Life in a post GDPR world

By Steve Riley   July 12, 2018  
Now the dust has settled and we're almost 'back to normal', where do we stand?We'd all known that 25 May was coming for at least 2 years but it took a deadline to focus minds and be the catalyst for activity.We're all familiar with the deluge of "We'd like to stay in touch" emails from people we'd once bought something online from and long ago forgotten. Most of these arrived in the last 2 weeks before the deadline.We started quietly upgrading websites in 2017 to be compliant with the new regime. We took guidance from all corners for best practice, not least from the ICO, to ensure the things we put in place were shining examples of good practice. Our recent software platform releases have been compliant from the start but we still had a backlog of established sites to upgrade.GDPR brought new responsibilities for website owners (clients) and website builders (us!) and rightly put a lot more power in the hands of end users. This caused us a lot of short term pain but we knew it was the right thing to do. As an aside, it was interesting to see the range of attitudes amongst clients to the new regime. These ranged from embracing wholeheartedly and seeing an opportunity to cleanse their database and position themselves afresh as ethical recruiters, through painful but necessary, right through to refusal to engage and burying their heads to the implications. What should you look for in a supplier? Someone who will work with you in partnership. Someone who is open and honest about their software and how it holds sensitive data. Someone who is committed to 'doing the right thing', even if it's not always the most convenient thing. What next? Be vigilant. Be honest, if you have a data breach report it through the proper channels. Although there are potential fines for infringements these are unlikely to be used against smaller companies showing they are trying to follow the rules. The ICO has said that they will follow a 'carrot before stick' approach encouraging good behaviour before punishing bad. The legislation is new and there is little case law - this will only emerge over time. But examples are only likely to be made of large organisations being demonstrably careless with personal data.Take GDPR as a realignment of your responsibilities to candidates. Personal data rightly belongs to the individual and they have a clear right to control that data. We've had the Data Protection Act for 20 years now and we should all have got used to thinking 'privacy'. The new regime merely extends the previous legislation and puts more power in the hands of individuals.

GDPR preparation and your website

By Steve Riley   September 18, 2017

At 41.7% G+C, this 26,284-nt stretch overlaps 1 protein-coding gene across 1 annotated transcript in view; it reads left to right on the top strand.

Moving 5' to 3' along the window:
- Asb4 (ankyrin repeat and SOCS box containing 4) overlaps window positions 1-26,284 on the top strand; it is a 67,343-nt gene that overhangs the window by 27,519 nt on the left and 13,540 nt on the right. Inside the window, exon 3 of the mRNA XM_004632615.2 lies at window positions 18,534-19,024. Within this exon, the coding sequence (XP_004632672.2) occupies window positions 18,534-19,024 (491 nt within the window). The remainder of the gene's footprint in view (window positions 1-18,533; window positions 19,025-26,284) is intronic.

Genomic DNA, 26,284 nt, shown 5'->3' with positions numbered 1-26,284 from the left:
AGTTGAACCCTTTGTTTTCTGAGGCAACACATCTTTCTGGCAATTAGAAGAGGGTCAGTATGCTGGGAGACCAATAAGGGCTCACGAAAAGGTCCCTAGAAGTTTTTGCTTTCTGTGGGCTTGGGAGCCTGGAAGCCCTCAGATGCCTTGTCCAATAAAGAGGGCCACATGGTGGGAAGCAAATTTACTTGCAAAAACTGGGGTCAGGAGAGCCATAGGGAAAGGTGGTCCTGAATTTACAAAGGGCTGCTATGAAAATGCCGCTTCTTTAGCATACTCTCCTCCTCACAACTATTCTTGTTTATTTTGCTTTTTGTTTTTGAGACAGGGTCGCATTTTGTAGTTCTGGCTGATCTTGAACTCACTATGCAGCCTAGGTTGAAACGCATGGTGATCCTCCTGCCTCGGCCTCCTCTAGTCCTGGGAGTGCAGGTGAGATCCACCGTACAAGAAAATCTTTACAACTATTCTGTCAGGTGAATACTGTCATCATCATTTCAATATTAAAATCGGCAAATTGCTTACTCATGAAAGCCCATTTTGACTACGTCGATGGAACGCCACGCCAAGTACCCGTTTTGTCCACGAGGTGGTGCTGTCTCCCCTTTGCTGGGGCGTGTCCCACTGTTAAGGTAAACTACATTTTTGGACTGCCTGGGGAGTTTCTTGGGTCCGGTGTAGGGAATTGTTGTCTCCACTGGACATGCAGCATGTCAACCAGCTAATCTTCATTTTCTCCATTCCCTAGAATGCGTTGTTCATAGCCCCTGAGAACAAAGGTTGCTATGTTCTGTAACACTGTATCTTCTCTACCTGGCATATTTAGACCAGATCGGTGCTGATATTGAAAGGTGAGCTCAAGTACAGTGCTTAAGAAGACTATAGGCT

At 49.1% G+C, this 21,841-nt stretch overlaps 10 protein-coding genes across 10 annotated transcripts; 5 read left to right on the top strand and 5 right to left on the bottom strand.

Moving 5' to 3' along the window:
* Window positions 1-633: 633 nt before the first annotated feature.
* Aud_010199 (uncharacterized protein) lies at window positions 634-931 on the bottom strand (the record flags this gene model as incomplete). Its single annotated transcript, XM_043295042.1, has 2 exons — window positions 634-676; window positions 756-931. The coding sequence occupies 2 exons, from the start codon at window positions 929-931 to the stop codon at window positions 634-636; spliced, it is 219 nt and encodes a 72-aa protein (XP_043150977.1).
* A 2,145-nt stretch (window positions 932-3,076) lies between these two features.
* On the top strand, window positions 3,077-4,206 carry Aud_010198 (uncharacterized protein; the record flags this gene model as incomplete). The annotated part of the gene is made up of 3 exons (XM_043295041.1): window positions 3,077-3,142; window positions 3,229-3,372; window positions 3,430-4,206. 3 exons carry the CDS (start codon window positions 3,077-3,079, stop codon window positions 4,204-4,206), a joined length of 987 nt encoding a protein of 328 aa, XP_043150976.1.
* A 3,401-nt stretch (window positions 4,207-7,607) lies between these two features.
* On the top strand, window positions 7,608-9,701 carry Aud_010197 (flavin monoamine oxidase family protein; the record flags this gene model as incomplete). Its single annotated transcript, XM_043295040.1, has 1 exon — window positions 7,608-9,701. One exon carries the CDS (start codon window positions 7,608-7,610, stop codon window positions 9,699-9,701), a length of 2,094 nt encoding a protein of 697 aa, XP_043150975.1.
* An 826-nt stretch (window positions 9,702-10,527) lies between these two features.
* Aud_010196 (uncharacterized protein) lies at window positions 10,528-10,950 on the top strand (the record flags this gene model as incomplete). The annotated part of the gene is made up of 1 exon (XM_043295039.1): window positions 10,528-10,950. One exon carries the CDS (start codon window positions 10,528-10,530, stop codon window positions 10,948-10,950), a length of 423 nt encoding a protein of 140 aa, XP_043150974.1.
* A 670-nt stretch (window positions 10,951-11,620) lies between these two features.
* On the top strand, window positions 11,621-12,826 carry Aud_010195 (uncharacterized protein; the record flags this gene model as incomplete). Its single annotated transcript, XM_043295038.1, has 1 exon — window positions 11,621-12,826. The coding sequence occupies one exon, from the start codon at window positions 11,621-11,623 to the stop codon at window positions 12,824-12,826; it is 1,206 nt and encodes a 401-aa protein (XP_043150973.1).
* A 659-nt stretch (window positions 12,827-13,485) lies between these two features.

What's GDPR all about? You may already have heard about the General Data Protection Regulation (GDPR) arriving in 25 May 2018. This is a new regulatory framework governing anyone holding data about third parties — you, us, Tesco Clubcard, Amazon, Oxfam, everyone. This new legislation will remain unaffected by the UK leaving the EU. The new regulations build on the existing Data Protection Act, in force for the last 20 years. Evolution, not revolution.Anything new is bound to cause uncertainty and fear, but the change has been signalled well in advance and the process of achieving compliance is well understood. We're here to help you with the parts of the business related to Reverse Delta.It affects your business beyond the website and your partnership with Reverse Delta as a data processor1, so you still need to take advice on a wider review of the business, perhaps taking legal advice where needed. GDPR is also an opportunity to be a good citizen as well as being driven by the legislation. Recruiters are in a marketing business and have a responsibility to behave well, both within the legislation and the wider ethical framework.Candidates, clients and partners want reassurance that you are careful custodians of their data (data controllers2)...and also respect their right to be forgotten3 when the time comes. This reassurance makes you better people to do business with.That said, compliance is a joint responsibility, shared between candidate, recruiter and website provider. All have a part to play and everyone should go into things with their eyes open (it makes no sense for a candidate to expect you to place them unless they explicitly share personal data with you).Compliance will include things like clear messaging on what data is being held and why, a clear Plain English privacy, T&C and cookie policy, with the ability to maintain in a content managed system. Who else? It's a chain thing – your vendors have to be your partners. That's always been our ethos here. If your vendors aren’t GDPR ready then you’re not GDPR ready. The links in your chain will be different to those in our chain, but Reverse Delta will work with you to update your website for compliance.The GDPR puts candidates at the heart of your business, making sure that their right to privacy is protected. Which is as it should be. Prepared, not panicked For those of us old enough to remember, it's a lot like Y2K all over again – a terrifying prospect to some, but in the end the world kept on turning. Process was followed, changes made. We all got there by partnering with the right people. What's next for Reverse Delta customers? We’ll follow up over the coming weeks with specific guidance on what you need to update and any software changes to your website that need to be put in place. What if you're thinking of using Reverse Delta for a new website? We've got it covered. Our latest stable core FXRecruiter software will be rolled out with a number of changes to allow you to fully meet the requirements of the GDPR framework.